Retinal vein occlusion is a common retinal vascular disease after diabetic retinopathy and it considers as multifactorial disease in its pathogenesis, many earlier studies established thrombophilia as a common pathoetiologic cause in retinal vein occlusion. [9] In this study, we try to identify the relationship between such mutation and the risk of retinal vein thrombosis.


  Patients, Materials and Methods Top


Patients

Study design and setting

This is a case-control study among group of patients newly diagnosed with retinal vein thrombosis (central and branch retinal vein thrombosis) confirmed by suggestive clinical history and fundoscopy examination done by ophthalmologist while attending the outpatient clinic in Al Diwaniyah, Iraq. This study carried out from April 2014 to September 2014 to evaluate the role of FVL mutation as etiological factor to develop such thrombotic events.

Cases definition and ascertainment

Inclusion criteria

with newly diagnosis retinal vein thrombosis with or without systemic disease were included. A detail history and clinical information collected in data sheet including patients' name, age, sex, occupation, address, history of hypertension, hyperglycemia, hypercholesterolemia, cardiovascular disease, renal failure, hypothyroidism, autoimmune diseases, local ophthalmological causes, drug history, and personal and family history of thrombosis.

Exclusion criteria

Patients with establish thrombosis on anticoagulant therapy were excluded. In addition to nine cases were excluded from a total number of 69 patients by the presence of potential acquired confounders (diabetes, hypercholesterolemia, uncontrolled hypertension, autoimmune disorders, hypothyroidism, and patients with oral contraceptive pills).

  • Controls: The control groups for this study were 84 persons attended for outpatient ophthalmology clinic for simple visual problem without personal or family history of thromboembolic diseases or known systemic disorders predispose to thrombosis, ages and sex matched, and representative to same geographic area of the patients.


Permission from patients and controls was taken by oral consent.

  • Assessment of exposure: FVL mutation and its association with retinal vein thrombosis were assessed.


Potential confounders were adjusted in the selection of cases and controls to eliminate its bias on the result while important inherited confounders to venous thrombosis (such as protein C [PC], protein S [PS], and antithrombin ORIGINAL ARTICLE III deficiencies cannot be assess due to the limitation in the cost and facilities).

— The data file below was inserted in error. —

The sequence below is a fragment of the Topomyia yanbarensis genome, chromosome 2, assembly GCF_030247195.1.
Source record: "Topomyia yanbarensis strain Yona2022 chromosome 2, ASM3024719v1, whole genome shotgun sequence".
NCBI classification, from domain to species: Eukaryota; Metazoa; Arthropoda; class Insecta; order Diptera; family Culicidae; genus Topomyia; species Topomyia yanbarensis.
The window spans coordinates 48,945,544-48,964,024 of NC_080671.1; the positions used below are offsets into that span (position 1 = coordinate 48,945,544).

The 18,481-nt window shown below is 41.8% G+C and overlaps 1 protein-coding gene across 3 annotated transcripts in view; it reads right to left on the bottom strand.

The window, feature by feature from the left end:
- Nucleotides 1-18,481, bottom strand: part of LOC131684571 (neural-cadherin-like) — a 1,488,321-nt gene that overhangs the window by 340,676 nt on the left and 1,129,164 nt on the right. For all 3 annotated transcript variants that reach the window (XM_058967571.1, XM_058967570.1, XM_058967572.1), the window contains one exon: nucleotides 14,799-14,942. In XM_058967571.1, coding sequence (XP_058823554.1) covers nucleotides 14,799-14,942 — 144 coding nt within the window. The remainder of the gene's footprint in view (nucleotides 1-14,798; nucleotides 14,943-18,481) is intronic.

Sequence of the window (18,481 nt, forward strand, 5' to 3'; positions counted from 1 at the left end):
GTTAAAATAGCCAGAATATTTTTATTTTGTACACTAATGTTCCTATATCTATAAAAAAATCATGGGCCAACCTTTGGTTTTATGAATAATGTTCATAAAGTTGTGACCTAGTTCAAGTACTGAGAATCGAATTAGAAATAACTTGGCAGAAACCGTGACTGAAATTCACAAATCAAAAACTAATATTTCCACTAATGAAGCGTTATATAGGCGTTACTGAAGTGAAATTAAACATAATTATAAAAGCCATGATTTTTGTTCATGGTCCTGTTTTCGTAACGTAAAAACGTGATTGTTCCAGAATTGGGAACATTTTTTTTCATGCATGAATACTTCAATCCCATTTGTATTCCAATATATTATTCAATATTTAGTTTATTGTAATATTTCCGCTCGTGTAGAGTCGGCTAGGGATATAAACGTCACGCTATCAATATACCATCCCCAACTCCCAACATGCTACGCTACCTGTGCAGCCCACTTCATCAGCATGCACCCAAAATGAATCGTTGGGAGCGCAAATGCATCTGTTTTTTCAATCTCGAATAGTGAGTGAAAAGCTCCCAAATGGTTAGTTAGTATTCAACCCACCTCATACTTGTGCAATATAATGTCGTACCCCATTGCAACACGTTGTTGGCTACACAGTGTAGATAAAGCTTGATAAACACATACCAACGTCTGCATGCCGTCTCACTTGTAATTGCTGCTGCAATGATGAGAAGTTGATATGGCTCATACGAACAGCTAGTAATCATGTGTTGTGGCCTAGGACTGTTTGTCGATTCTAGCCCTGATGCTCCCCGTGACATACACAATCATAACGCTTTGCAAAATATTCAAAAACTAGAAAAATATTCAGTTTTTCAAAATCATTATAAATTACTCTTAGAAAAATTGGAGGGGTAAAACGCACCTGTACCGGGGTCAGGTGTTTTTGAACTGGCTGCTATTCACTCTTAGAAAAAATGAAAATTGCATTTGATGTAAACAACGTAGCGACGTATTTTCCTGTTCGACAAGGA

Validation of the results of FVL mutation was not done due to our limitations in the cost, time, and technical facilities.

  • Power calculation: Assuming that 5% of first-episode thrombosis have FVL mutation, a sample size of sixty cases, and 84 controls had a power >80% at a type 1 error rate of 5% [Flow Chart 1].




Materials and Methods

Sampling

From each patient with retinal vein thrombosis, appropriate amount of venous blood was withdrawn and divided into three aliquots in proper tubes including citrated tube for coagulation studies, ethylenediaminetetraacetic acid (EDTA) tube for genetic and hematological tests, and plain tube for immunological and biochemical tests.

  • Coagulation tests: These were performed on platelet poor plasma within 2 h of sampling in the same day using commercially available kits for kaolin clotting time (KCT) and KCT index estimation [10]
  • Genetic and hematological tests: EDTA blood samples tested by polymerase chain reaction-restriction fragment length polymorphism (PCR-RFLP) to determine the presence of FVL mutation. Complete blood count (Hematology autoanalyzer, Swelab-Sweden), blood film, and erythrocyte sedimentation rate
  • Immunological and biochemical investigation: These were performed on patient serum for estimation of aCL antibodies (IgM and IgG) and antinuclear antibody using commercially available kits (Orgentec-Diagnostika/Germany), thyroid-stimulating hormone, blood urea, serum creatinine, fasting blood sugar, and serum cholesterol.


For control group individual, only EDTA blood samples were taken tested by PCR-RFLP to determine the presence of FVL mutation.

Factor V Leiden analysis

Genomic DNA was isolated from the EDTA blood samples using "Genomic DNA extraction kit" for whole blood (Bioneer, Korea); this mutation was detected using PCR-RFLP method. [11] Briefly, the region flanking the mutation was amplified by PCR (forward primer TCAGGCAGGAACAACACCAT, reverse primer GGTTACTTCAAGGACAAAATACCTGTAAAGCT) and the PCR products digested with the restriction enzyme HindIII. The products from the digestion were separated on a 3% agarose gel, stained by ethidium bromide, and visualized on a ultraviolet transilluminator.